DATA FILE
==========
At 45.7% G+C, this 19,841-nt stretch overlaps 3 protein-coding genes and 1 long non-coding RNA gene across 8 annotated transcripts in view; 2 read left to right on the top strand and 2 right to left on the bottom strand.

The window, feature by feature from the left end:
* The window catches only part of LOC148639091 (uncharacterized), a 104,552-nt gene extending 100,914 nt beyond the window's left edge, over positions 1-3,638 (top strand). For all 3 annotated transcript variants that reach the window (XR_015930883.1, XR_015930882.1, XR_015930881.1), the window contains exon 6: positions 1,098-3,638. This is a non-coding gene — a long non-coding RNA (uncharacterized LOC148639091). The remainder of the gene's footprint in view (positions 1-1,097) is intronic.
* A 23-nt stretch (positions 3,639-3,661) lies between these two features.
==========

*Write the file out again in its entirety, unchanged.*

At 45.7% G+C, this 19,841-nt stretch overlaps 3 protein-coding genes and 1 long non-coding RNA gene across 8 annotated transcripts in view; 2 read left to right on the top strand and 2 right to left on the bottom strand.

The window, feature by feature from the left end:
* The window catches only part of LOC148639091 (uncharacterized), a 104,552-nt gene extending 100,914 nt beyond the window's left edge, over positions 1-3,638 (top strand). For all 3 annotated transcript variants that reach the window (XR_015930883.1, XR_015930882.1, XR_015930881.1), the window contains exon 6: positions 1,098-3,638. This is a non-coding gene — a long non-coding RNA (uncharacterized LOC148639091). The remainder of the gene's footprint in view (positions 1-1,097) is intronic.
* A 23-nt stretch (positions 3,639-3,661) lies between these two features.